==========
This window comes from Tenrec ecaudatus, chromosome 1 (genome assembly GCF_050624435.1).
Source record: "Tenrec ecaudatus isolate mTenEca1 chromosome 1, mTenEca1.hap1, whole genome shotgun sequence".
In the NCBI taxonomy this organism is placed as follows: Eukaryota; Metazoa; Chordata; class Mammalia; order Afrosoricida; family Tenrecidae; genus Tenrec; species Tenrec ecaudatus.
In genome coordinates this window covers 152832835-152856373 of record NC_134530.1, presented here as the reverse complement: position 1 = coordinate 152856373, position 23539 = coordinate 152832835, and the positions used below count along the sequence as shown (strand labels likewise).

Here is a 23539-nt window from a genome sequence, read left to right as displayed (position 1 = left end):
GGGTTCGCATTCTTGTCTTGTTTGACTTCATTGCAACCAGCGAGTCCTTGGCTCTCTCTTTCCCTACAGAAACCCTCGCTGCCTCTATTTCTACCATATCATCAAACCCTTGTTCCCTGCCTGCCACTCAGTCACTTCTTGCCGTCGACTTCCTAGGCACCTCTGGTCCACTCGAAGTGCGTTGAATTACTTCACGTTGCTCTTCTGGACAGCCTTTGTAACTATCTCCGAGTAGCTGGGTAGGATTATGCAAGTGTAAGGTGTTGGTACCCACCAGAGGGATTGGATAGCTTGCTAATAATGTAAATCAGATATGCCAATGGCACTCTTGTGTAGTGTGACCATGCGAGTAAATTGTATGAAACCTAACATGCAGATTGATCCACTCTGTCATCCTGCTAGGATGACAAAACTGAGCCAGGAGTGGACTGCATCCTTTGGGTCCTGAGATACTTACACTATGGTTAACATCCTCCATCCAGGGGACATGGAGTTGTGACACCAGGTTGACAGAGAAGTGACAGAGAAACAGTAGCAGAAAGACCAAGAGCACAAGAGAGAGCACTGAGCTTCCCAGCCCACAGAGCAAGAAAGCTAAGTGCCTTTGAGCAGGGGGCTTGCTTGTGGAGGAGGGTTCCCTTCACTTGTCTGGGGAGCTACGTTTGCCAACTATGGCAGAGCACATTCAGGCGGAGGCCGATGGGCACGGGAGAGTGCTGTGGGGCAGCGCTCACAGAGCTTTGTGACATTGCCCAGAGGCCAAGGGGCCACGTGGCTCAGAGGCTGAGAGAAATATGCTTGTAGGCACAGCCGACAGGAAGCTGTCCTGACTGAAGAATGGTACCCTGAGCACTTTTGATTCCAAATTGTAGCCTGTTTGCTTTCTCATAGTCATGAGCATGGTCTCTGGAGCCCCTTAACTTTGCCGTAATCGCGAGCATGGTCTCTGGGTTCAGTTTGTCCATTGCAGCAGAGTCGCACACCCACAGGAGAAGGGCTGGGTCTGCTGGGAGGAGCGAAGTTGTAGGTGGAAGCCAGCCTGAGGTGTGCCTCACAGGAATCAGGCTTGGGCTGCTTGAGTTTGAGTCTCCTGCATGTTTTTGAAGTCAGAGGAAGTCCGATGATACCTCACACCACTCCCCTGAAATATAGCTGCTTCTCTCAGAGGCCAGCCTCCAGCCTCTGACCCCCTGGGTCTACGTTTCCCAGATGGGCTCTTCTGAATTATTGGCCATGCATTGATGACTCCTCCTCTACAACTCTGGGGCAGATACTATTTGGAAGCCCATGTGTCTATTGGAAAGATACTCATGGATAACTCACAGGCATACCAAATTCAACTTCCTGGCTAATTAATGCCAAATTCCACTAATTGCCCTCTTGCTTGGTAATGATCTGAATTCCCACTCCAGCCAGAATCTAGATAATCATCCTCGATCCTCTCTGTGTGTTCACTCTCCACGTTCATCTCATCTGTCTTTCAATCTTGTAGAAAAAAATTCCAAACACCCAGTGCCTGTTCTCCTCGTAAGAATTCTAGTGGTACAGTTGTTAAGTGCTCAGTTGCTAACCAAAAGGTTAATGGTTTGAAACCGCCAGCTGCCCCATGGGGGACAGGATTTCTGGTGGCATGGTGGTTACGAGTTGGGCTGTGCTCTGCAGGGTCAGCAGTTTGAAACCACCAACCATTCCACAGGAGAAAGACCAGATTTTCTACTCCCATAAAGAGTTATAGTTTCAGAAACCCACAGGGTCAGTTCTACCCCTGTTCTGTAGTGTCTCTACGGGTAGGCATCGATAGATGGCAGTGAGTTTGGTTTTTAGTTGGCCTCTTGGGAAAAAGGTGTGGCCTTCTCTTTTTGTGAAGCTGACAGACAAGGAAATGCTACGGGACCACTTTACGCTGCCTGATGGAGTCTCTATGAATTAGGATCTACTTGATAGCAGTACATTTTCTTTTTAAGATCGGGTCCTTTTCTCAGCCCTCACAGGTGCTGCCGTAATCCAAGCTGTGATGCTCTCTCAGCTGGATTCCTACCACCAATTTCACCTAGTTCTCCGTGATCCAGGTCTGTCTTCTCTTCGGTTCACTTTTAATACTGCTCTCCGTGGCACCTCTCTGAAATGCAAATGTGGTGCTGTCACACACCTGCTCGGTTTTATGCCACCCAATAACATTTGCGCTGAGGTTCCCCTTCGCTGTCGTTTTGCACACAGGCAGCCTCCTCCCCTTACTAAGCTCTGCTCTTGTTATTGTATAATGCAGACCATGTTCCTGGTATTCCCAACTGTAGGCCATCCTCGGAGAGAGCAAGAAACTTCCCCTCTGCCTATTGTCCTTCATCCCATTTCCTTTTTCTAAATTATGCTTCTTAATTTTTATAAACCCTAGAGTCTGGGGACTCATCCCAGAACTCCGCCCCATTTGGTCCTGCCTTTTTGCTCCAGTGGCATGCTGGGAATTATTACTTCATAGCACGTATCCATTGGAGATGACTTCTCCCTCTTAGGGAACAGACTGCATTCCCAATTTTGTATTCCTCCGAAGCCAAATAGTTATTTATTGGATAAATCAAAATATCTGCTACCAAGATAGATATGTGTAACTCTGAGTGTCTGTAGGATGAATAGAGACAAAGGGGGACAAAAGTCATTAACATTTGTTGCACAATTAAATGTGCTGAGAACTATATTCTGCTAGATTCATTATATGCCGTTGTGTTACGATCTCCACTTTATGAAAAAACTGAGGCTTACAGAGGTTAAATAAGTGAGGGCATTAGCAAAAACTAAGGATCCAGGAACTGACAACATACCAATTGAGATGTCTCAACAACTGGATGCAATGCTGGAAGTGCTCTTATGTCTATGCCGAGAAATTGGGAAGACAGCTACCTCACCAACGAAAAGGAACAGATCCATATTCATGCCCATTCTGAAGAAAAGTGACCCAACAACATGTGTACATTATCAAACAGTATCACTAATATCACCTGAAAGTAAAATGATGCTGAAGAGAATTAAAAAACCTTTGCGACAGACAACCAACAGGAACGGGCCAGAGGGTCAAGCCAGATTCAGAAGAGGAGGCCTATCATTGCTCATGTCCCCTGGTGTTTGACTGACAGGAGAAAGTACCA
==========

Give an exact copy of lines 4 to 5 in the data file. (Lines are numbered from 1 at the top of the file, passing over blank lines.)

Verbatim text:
In genome coordinates this window covers 152832835-152856373 of record NC_134530.1, presented here as the reverse complement: position 1 = coordinate 152856373, position 23539 = coordinate 152832835, and the positions used below count along the sequence as shown (strand labels likewise).

Here is a 23539-nt window from a genome sequence, read left to right as displayed (position 1 = left end):